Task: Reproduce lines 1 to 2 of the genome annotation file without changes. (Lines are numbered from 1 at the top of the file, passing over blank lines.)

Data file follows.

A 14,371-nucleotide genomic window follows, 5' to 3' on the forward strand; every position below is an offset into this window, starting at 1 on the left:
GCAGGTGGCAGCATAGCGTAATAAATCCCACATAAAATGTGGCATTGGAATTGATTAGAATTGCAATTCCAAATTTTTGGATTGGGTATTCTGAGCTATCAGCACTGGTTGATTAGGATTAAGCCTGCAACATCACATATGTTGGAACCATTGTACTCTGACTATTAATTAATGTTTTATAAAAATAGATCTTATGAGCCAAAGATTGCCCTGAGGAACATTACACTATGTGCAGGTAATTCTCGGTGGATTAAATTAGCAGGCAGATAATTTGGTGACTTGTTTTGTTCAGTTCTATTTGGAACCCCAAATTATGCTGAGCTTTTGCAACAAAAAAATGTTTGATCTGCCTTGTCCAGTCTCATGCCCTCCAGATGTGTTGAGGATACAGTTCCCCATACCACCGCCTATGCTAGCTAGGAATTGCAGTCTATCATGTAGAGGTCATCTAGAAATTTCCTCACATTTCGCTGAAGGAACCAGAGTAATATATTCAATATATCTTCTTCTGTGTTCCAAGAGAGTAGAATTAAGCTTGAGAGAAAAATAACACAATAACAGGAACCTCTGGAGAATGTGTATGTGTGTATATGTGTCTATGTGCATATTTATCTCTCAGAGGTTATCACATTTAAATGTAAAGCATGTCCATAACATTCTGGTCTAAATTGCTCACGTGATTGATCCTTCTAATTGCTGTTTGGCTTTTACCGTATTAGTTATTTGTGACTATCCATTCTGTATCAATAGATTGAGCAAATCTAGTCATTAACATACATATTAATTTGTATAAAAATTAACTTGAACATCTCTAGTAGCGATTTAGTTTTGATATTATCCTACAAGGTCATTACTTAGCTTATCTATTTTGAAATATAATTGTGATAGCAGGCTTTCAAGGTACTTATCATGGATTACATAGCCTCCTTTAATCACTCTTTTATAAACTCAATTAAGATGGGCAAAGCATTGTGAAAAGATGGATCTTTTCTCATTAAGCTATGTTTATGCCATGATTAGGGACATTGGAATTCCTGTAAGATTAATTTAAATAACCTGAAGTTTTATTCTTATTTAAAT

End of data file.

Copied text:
A 14,371-nucleotide genomic window follows, 5' to 3' on the forward strand; every position below is an offset into this window, starting at 1 on the left:
GCAGGTGGCAGCATAGCGTAATAAATCCCACATAAAATGTGGCATTGGAATTGATTAGAATTGCAATTCCAAATTTTTGGATTGGGTATTCTGAGCTATCAGCACTGGTTGATTAGGATTAAGCCTGCAACATCACATATGTTGGAACCATTGTACTCTGACTATTAATTAATGTTTTATAAAAATAGATCTTATGAGCCAAAGATTGCCCTGAGGAACATTACACTATGTGCAGGTAATTCTCGGTGGATTAAATTAGCAGGCAGATAATTTGGTGACTTGTTTTGTTCAGTTCTATTTGGAACCCCAAATTATGCTGAGCTTTTGCAACAAAAAAATGTTTGATCTGCCTTGTCCAGTCTCATGCCCTCCAGATGTGTTGAGGATACAGTTCCCCATACCACCGCCTATGCTAGCTAGGAATTGCAGTCTATCATGTAGAGGTCATCTAGAAATTTCCTCACATTTCGCTGAAGGAACCAGAGTAATATATTCAATATATCTTCTTCTGTGTTCCAAGAGAGTAGAATTAAGCTTGAGAGAAAAATAACACAATAACAGGAACCTCTGGAGAATGTGTATGTGTGTATATGTGTCTATGTGCATATTTATCTCTCAGAGGTTATCACATTTAAATGTAAAGCATGTCCATAACATTCTGGTCTAAATTGCTCACGTGATTGATCCTTCTAATTGCTGTTTGGCTTTTACCGTATTAGTTATTTGTGACTATCCATTCTGTATCAATAGATTGAGCAAATCTAGTCATTAACATACATATTAATTTGTATAAAAATTAACTTGAACATCTCTAGTAGCGATTTAGTTTTGATATTATCCTACAAGGTCATTACTTAGCTTATCTATTTTGAAATATAATTGTGATAGCAGGCTTTCAAGGTACTTATCATGGATTACATAGCCTCCTTTAATCACTCTTTTATAAACTCAATTAAGATGGGCAAAGCATTGTGAAAAGATGGATCTTTTCTCATTAAGCTATGTTTATGCCATGATTAGGGACATTGGAATTCCTGTAAGATTAATTTAAATAACCTGAAGTTTTATTCTTATTTAAAT